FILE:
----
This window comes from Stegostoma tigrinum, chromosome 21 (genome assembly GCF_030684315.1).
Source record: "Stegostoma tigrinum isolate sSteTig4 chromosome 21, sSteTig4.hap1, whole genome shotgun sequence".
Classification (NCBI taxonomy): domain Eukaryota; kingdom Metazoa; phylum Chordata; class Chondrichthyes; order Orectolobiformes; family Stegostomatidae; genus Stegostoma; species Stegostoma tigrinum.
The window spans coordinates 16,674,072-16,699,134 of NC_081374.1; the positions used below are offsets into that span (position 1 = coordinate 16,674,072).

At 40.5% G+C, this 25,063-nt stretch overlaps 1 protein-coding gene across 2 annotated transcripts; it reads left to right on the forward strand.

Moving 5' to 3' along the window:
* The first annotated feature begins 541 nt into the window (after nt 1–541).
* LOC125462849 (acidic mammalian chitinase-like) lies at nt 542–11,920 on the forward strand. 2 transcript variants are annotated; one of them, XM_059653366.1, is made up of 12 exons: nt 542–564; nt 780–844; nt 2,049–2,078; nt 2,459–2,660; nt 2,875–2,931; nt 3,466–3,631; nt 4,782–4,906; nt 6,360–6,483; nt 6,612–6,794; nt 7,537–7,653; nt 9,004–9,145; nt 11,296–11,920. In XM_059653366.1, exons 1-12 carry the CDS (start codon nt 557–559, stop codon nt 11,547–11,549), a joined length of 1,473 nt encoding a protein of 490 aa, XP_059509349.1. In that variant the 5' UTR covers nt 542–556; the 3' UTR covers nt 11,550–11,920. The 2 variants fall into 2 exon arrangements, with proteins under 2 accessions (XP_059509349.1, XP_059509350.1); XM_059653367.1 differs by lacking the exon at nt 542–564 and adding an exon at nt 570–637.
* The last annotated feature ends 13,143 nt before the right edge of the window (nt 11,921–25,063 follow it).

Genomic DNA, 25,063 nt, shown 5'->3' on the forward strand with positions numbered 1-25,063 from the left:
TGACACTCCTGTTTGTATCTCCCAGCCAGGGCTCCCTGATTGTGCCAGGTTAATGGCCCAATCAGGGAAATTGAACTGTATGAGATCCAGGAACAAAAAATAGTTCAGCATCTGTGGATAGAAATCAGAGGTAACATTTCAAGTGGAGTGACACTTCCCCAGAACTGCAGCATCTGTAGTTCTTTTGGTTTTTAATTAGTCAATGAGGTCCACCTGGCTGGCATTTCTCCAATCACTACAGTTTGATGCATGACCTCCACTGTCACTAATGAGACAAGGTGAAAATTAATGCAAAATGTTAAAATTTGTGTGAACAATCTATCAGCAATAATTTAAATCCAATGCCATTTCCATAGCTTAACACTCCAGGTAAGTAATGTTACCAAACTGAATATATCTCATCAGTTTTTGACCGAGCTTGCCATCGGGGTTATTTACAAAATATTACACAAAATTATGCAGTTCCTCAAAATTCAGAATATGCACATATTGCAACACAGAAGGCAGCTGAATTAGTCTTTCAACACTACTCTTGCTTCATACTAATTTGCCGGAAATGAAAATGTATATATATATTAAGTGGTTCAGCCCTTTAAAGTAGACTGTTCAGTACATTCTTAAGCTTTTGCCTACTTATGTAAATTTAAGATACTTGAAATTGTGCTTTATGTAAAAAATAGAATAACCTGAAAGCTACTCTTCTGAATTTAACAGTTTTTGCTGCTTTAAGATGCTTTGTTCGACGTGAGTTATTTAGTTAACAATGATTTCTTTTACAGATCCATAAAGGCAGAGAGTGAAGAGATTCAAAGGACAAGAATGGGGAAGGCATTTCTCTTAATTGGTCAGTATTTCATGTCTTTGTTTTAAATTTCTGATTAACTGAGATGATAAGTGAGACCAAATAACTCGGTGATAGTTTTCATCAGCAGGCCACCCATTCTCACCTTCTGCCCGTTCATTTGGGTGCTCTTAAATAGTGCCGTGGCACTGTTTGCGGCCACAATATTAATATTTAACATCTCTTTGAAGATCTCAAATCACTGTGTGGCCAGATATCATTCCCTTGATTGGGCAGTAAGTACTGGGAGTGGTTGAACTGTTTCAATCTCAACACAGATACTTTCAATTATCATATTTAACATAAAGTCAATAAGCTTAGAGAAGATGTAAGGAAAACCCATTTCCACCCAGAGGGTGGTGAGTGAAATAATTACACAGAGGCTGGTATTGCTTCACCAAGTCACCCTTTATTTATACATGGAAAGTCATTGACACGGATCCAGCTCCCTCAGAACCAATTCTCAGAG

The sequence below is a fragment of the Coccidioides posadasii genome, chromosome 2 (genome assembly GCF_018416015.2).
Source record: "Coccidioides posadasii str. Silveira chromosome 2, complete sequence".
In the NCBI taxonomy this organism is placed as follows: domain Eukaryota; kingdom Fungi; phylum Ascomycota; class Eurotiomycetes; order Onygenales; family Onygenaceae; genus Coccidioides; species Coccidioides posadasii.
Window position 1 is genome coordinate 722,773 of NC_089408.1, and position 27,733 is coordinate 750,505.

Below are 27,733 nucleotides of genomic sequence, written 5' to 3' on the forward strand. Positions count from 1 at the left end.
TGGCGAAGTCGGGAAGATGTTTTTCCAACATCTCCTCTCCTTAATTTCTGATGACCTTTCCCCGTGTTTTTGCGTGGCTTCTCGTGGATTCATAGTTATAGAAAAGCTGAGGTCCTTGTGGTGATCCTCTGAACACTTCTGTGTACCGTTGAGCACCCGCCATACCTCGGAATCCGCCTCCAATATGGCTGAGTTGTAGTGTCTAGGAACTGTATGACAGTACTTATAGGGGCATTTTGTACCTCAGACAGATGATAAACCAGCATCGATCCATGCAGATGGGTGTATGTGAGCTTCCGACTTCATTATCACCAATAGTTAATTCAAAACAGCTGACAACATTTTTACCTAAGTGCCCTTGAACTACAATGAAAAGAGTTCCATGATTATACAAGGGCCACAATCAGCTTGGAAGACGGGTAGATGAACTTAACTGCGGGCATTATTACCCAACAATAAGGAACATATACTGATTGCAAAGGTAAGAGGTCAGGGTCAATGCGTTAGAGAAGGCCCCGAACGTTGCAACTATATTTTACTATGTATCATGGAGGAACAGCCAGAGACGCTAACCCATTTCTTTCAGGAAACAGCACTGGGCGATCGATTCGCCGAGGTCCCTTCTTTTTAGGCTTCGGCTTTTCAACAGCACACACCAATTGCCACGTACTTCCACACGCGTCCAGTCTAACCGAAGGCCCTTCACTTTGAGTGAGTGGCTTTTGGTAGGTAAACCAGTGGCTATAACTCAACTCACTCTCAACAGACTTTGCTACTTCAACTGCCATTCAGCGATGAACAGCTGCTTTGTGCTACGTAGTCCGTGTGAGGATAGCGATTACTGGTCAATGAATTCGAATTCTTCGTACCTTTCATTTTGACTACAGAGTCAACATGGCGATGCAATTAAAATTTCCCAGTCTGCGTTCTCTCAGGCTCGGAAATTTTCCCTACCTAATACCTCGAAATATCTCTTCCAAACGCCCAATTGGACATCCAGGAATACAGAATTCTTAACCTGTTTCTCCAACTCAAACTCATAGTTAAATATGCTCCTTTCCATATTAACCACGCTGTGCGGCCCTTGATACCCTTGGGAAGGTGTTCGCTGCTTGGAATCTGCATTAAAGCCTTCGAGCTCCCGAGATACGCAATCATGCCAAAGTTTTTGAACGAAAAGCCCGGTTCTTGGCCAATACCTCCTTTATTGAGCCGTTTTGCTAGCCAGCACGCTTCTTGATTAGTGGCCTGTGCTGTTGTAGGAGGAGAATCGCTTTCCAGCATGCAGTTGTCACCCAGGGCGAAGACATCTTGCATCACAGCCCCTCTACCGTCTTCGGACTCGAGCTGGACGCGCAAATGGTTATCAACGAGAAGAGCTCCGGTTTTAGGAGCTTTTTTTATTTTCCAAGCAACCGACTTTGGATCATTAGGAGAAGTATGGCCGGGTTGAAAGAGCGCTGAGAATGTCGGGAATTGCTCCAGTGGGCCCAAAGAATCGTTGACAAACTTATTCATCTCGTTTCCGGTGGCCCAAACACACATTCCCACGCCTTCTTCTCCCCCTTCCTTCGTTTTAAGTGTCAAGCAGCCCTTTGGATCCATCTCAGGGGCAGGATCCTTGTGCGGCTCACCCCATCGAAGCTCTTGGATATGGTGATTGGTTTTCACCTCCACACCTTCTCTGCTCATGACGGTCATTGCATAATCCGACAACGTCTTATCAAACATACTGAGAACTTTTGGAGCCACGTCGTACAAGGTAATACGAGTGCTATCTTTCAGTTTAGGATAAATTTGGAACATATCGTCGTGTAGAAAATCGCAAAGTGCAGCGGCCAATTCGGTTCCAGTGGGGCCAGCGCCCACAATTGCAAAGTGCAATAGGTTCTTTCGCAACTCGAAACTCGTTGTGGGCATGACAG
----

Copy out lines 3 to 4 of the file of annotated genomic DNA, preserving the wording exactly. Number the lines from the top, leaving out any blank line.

Classification (NCBI taxonomy): domain Eukaryota; kingdom Metazoa; phylum Chordata; class Chondrichthyes; order Orectolobiformes; family Stegostomatidae; genus Stegostoma; species Stegostoma tigrinum.
The window spans coordinates 16,674,072-16,699,134 of NC_081374.1; the positions used below are offsets into that span (position 1 = coordinate 16,674,072).